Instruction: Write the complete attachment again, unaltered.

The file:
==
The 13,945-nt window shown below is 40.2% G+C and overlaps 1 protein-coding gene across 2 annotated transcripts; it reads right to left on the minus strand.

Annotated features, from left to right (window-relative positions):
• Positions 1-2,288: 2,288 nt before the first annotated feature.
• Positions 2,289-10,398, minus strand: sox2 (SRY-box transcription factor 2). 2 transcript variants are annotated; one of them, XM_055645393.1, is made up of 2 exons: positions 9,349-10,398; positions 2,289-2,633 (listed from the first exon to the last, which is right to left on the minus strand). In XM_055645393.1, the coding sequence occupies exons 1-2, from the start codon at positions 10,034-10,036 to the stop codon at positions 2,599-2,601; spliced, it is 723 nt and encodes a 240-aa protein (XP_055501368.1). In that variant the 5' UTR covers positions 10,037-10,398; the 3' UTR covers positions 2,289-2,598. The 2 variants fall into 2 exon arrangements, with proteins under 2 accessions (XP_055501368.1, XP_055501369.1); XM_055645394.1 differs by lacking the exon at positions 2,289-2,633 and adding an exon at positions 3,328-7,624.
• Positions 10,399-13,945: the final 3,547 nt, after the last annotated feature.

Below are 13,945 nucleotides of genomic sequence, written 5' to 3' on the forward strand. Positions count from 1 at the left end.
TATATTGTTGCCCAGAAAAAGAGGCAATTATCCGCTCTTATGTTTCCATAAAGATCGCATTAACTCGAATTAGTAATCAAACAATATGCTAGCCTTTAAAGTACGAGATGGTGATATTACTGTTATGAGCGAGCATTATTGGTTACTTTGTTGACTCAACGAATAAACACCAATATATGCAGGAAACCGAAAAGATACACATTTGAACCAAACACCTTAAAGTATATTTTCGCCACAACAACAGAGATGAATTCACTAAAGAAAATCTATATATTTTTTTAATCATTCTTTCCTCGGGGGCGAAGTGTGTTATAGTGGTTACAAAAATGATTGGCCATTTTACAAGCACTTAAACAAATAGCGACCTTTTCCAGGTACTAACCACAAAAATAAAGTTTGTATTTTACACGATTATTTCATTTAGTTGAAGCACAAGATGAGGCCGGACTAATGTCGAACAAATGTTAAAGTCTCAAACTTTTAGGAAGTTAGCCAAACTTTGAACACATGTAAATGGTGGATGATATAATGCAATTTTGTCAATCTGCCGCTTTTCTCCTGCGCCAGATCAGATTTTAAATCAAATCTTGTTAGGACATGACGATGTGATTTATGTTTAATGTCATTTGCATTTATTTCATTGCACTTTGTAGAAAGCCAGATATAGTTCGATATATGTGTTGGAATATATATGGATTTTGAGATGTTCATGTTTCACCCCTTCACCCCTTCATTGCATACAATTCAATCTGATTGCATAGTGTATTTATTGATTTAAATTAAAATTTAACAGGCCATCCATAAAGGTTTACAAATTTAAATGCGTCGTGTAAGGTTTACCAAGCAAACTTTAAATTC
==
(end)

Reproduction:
The 13,945-nt window shown below is 40.2% G+C and overlaps 1 protein-coding gene across 2 annotated transcripts; it reads right to left on the minus strand.

Annotated features, from left to right (window-relative positions):
• Positions 1-2,288: 2,288 nt before the first annotated feature.
• Positions 2,289-10,398, minus strand: sox2 (SRY-box transcription factor 2). 2 transcript variants are annotated; one of them, XM_055645393.1, is made up of 2 exons: positions 9,349-10,398; positions 2,289-2,633 (listed from the first exon to the last, which is right to left on the minus strand). In XM_055645393.1, the coding sequence occupies exons 1-2, from the start codon at positions 10,034-10,036 to the stop codon at positions 2,599-2,601; spliced, it is 723 nt and encodes a 240-aa protein (XP_055501368.1). In that variant the 5' UTR covers positions 10,037-10,398; the 3' UTR covers positions 2,289-2,598. The 2 variants fall into 2 exon arrangements, with proteins under 2 accessions (XP_055501368.1, XP_055501369.1); XM_055645394.1 differs by lacking the exon at positions 2,289-2,633 and adding an exon at positions 3,328-7,624.
• Positions 10,399-13,945: the final 3,547 nt, after the last annotated feature.

Below are 13,945 nucleotides of genomic sequence, written 5' to 3' on the forward strand. Positions count from 1 at the left end.
TATATTGTTGCCCAGAAAAAGAGGCAATTATCCGCTCTTATGTTTCCATAAAGATCGCATTAACTCGAATTAGTAATCAAACAATATGCTAGCCTTTAAAGTACGAGATGGTGATATTACTGTTATGAGCGAGCATTATTGGTTACTTTGTTGACTCAACGAATAAACACCAATATATGCAGGAAACCGAAAAGATACACATTTGAACCAAACACCTTAAAGTATATTTTCGCCACAACAACAGAGATGAATTCACTAAAGAAAATCTATATATTTTTTTAATCATTCTTTCCTCGGGGGCGAAGTGTGTTATAGTGGTTACAAAAATGATTGGCCATTTTACAAGCACTTAAACAAATAGCGACCTTTTCCAGGTACTAACCACAAAAATAAAGTTTGTATTTTACACGATTATTTCATTTAGTTGAAGCACAAGATGAGGCCGGACTAATGTCGAACAAATGTTAAAGTCTCAAACTTTTAGGAAGTTAGCCAAACTTTGAACACATGTAAATGGTGGATGATATAATGCAATTTTGTCAATCTGCCGCTTTTCTCCTGCGCCAGATCAGATTTTAAATCAAATCTTGTTAGGACATGACGATGTGATTTATGTTTAATGTCATTTGCATTTATTTCATTGCACTTTGTAGAAAGCCAGATATAGTTCGATATATGTGTTGGAATATATATGGATTTTGAGATGTTCATGTTTCACCCCTTCACCCCTTCATTGCATACAATTCAATCTGATTGCATAGTGTATTTATTGATTTAAATTAAAATTTAACAGGCCATCCATAAAGGTTTACAAATTTAAATGCGTCGTGTAAGGTTTACCAAGCAAACTTTAAATTC